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Welcome to the Songbird ReMix Central Wiki

Spix's Macaw from the Songbird ReMix series.  Spix's Macaws were the stars of the "Rio" animated films
Spix's Macaw from the Songbird ReMix series. Spix's Macaws were the stars of the "Rio" animated films

Latest Updates to the Wiki

06JAN16: Kiwis added to the Oceania: Australia & Nw Zealand Section
07DEC15: Frogmouths. Nightjars and Goatsuckers added to all regions

Bird Library in PDF format (compiled by Robin Nicholson) Antarctica & Sub-Antarctica

The Songbird ReMix Project

The Songbird ReMix Project originally consisted of one bird mesh that can be morphed and textured into hundreds of different bird species. The base model can be morphed into such species as the Greater Roadrunner, a House Sparrow and a Red-headed Woodpecker. The model has built in morphs to allow accurate folding of the wings, flight and perching and had a low polygon count allow possible flock renders. The model has been used in the science fields to demonstrate courtship behavior, published depicting endangered and extinct status of bird species and is used by professional and amateur artists for commercial and private use. The model is in wavefront (.obj) format so it can be accessed by most of the affordable popular 3D packages such as Poser, DAZ|Studio, Carrara and Vue as well as high-end packages as Max and Maya.



Here's a 2007 movie that briefly describes the Songbird ReMix series:




History

Evolution of the Songbird ReMix series
Evolution of the Songbird ReMix series

The original "Songbird" model was created by Anton Kisiel who sold the rights to DAZ 3D. The Kisiel Model is now known as the "DAZ Songbird".

In 2003, the model was revised (or ReMixed) by B.L. Render who corrected the anatomy and added many features such as folding wings and character morphs, and remapped the model. Her partner, Ken Gilliland, using the new morphs, created the bird species and textured them. After the creation of the Songbird Remix Woodpecker, B.L. Render left the partnership and Gilliland took control of the ReMix series. In 2004, DAZ relinquished their rights to ReMix model, saying the "remixing" had made it different enough from the Kisiel model to be considered an "original" product.

In 2006, the model was "ReMixed" again, this time by Ken Gilliland, adding more complex morphs and geometry to create more complex birds such as hummingbirds, quail and kingfishers.

In 2007, he began hybridizing the model with specific bird base models to create Turkeys, Toucans, a variety of Sea and Shorebirds and even Owls. B.L. Render returned to the "ReMix" series to help create a vulture model in 2008.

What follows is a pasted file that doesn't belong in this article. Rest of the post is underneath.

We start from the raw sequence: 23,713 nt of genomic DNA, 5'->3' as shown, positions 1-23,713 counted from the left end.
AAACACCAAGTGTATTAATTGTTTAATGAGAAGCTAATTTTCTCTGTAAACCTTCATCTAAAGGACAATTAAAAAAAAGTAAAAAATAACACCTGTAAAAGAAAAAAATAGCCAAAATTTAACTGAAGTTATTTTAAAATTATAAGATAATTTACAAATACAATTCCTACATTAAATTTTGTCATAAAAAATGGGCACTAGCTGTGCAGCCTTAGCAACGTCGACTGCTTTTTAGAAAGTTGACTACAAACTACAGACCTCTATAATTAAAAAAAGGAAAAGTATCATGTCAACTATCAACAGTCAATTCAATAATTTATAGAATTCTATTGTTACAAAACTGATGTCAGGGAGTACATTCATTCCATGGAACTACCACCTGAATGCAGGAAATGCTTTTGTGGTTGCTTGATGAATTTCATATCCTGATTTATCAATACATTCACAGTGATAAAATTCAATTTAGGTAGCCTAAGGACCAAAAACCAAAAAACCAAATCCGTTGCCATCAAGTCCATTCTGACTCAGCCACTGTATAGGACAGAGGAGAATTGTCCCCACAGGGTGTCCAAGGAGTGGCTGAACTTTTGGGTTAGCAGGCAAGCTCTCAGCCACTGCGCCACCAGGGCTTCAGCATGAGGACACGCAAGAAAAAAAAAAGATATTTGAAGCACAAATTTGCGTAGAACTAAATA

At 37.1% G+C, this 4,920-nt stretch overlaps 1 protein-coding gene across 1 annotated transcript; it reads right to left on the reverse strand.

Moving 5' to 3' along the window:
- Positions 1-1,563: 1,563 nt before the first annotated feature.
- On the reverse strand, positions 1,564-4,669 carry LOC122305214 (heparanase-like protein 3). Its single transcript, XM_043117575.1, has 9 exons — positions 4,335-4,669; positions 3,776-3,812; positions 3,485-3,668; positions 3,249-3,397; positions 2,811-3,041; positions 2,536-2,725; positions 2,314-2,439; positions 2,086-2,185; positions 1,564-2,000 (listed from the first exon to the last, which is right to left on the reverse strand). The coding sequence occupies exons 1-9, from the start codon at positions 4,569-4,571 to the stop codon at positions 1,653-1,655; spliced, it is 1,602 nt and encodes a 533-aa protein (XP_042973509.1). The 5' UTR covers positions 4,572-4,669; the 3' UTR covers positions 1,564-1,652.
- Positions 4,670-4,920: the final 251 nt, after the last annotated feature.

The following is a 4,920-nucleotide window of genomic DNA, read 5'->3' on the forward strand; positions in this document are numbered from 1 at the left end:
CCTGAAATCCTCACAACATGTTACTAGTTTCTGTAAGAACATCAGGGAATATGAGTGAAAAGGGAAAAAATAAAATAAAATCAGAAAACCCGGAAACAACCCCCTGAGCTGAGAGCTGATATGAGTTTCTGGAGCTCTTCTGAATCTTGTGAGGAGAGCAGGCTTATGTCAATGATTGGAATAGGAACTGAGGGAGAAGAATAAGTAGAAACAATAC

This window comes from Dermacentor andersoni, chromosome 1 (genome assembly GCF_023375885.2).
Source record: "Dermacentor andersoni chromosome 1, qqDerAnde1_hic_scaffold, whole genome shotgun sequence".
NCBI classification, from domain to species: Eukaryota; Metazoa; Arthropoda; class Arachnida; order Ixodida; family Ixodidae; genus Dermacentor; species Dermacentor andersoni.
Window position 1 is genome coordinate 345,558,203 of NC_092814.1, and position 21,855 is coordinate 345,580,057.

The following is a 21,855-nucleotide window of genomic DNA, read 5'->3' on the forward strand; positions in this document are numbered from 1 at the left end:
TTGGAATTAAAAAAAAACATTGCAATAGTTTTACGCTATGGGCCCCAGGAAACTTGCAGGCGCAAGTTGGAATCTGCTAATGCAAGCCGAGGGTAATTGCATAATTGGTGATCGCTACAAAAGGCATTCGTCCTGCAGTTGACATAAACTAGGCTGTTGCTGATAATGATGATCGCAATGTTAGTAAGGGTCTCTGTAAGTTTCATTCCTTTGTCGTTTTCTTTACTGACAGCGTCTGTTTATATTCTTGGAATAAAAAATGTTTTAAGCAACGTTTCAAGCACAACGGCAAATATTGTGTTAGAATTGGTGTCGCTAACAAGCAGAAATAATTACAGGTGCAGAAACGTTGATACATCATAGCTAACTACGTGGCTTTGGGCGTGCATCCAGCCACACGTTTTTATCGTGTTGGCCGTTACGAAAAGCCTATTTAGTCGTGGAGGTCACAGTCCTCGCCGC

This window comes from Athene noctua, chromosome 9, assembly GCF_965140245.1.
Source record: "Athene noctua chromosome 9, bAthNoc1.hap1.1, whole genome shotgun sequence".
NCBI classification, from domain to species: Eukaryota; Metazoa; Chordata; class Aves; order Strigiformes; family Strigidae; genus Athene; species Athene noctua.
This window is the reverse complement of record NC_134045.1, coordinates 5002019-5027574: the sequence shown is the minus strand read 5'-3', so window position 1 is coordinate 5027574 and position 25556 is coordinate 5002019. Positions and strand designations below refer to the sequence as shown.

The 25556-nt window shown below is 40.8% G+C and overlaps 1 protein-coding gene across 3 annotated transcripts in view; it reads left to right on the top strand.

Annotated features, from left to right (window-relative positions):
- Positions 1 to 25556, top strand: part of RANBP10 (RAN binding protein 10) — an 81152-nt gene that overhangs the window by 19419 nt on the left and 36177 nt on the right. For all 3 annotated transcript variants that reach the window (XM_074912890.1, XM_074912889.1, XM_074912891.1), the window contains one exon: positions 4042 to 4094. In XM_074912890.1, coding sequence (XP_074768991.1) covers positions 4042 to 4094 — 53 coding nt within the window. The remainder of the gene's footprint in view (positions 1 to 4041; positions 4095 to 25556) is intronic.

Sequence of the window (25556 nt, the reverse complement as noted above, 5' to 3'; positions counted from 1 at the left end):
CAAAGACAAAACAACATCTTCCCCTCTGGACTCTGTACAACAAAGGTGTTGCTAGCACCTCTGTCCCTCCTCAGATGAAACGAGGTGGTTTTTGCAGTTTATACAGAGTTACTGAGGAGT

Returning to the original Songbird ReMix model in 2010, Ken remixed the model a third time, creating a much more realistic bird than the prior versions. The model underwent a significant structural change with the hips moved forward. In addition, several of the detached crests created in 2006 were incorporated into the mesh, more transparency layers were added and many of the 2003 morphs were revised. New base models were also created to improve bird realism. These new base models included: Songbird Base, Gamebird Base, Parrot Base, Zygodatcyl Base and a Syndatcyl Base. Older bird libraries that used the SBRM 1 and 2 versions of the model were updated in late 2010 and 2011 to use the newer models. The series completed it's updates to Songbird Remix 3 in April 2011.

In April of 2012, the series underwent a revision for DAZ Studio use, eliminating the .DAZ file format. At that time, most of the sets underwent revision and texture maps were improved. The series underwent yet another revision in the winter of 2012-2013 due to changes in DAZ Studio programming. The Studio version was merged back into the Poser version.

In 2014, the series introduced more hybrid models to represent waterfowl (swans, geese, ducks, coots, loons and grebes) and Birds of Prey (falcons, hawks and eagles).


Why do birds?

Birds are popular... Besides the purchase of domestic birds as pets, we purchase wild birdseed, bird feeders, birdhouses, bird field guides, binoculars, and even go on birding trips to distant countries. People spend more on pet and wild birds than cats and dogs combined.

Many within the scientific community believe that songbirds are bell-weathers for the health of our planet. In places where songbird populations are in decline, symbiotic partnership are thrown out of balance giving early warning sings that our planet in peril.

And finally, by creating threatened, endangered and extinct bird species in digital format and using them in imagery, animation and film we can educate the public about the mistakes we’ve made in the ecosystem and what measures we need to take to keep our planet not only healthy for birds, but the human species as well.

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